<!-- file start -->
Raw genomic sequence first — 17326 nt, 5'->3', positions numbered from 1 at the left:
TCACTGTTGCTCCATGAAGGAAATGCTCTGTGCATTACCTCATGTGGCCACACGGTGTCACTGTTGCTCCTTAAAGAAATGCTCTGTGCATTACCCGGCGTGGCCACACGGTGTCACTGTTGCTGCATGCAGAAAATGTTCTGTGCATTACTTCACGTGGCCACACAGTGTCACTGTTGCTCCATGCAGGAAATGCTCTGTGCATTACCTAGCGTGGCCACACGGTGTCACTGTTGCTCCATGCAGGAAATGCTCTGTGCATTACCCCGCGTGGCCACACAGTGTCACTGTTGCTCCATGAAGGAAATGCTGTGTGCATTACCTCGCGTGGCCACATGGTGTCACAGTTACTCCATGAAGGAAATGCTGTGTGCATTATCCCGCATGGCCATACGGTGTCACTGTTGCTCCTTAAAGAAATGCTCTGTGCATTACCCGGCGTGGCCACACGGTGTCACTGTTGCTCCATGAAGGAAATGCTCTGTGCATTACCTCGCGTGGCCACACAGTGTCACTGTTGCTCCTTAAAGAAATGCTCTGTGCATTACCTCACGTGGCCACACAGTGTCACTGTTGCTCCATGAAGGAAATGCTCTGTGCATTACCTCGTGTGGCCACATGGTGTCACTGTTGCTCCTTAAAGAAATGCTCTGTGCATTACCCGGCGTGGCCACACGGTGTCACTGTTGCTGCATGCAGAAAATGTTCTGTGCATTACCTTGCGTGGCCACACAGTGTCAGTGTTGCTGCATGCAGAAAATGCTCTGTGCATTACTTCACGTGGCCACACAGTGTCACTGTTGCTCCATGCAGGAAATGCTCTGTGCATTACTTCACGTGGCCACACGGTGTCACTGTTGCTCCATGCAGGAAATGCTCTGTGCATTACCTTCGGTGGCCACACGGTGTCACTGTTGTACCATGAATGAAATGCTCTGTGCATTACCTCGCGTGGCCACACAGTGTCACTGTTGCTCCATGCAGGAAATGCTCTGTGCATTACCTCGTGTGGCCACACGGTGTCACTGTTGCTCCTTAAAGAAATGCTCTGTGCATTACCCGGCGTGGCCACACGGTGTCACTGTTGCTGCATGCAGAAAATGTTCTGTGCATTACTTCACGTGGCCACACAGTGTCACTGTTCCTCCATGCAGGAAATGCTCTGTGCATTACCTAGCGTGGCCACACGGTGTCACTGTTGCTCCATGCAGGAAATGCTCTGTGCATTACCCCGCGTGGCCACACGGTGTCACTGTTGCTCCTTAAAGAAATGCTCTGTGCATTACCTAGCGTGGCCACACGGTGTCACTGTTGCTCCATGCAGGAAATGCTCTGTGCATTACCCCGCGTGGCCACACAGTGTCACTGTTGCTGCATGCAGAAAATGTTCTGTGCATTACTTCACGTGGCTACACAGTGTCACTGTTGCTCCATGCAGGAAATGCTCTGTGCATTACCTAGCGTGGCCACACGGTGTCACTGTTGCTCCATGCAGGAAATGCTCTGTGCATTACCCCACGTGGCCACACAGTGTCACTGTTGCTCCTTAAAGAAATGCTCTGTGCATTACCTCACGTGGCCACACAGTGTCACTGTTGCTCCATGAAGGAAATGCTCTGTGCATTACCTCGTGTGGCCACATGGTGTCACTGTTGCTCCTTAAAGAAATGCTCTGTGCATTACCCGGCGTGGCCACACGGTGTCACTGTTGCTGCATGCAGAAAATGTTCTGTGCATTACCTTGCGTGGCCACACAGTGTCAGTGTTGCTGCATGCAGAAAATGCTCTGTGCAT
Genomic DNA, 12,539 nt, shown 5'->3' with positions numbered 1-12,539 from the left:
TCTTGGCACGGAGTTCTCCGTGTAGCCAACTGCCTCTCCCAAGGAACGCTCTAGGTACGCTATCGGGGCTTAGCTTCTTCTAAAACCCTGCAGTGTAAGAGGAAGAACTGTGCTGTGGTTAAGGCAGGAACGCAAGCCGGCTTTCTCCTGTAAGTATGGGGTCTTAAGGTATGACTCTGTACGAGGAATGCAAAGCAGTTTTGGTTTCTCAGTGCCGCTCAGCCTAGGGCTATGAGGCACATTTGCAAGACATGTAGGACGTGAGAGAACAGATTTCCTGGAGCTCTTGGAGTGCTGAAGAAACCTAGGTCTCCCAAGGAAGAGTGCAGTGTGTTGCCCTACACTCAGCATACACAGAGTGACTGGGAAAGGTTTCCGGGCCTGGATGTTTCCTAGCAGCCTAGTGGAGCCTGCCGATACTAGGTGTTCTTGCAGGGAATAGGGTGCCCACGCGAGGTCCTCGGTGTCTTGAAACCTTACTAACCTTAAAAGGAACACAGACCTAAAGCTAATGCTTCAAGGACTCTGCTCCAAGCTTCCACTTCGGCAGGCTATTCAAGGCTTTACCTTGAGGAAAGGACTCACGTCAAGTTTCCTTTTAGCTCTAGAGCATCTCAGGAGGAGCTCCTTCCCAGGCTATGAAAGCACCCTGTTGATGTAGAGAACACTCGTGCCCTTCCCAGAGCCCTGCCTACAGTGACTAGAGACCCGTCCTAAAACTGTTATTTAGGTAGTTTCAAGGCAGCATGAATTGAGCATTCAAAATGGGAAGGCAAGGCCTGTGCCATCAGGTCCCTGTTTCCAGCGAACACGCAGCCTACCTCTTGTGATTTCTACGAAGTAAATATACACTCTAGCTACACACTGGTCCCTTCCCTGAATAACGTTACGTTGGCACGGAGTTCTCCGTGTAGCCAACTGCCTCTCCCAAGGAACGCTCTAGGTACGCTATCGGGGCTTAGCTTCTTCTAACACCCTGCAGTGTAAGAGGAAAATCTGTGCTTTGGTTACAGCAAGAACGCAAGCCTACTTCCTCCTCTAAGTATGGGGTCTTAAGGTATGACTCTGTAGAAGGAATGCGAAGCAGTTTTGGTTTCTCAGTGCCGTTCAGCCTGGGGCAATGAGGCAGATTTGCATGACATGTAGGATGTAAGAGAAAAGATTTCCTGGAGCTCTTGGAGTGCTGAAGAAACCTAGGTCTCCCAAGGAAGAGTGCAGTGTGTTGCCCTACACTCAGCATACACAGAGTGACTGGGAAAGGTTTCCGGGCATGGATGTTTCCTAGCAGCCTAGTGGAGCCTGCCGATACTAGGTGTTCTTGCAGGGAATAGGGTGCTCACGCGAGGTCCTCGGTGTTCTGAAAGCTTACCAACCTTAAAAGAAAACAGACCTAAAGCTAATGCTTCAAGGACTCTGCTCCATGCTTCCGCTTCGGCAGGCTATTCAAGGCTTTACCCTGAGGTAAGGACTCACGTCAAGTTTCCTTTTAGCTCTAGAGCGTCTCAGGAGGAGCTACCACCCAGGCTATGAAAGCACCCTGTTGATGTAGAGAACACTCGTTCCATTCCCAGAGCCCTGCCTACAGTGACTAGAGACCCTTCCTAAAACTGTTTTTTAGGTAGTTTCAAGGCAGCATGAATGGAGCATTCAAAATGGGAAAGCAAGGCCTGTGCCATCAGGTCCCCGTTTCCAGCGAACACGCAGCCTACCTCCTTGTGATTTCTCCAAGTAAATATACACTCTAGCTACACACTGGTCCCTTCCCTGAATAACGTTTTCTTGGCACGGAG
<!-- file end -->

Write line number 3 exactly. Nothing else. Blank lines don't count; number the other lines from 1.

Genomic DNA, 12,539 nt, shown 5'->3' with positions numbered 1-12,539 from the left: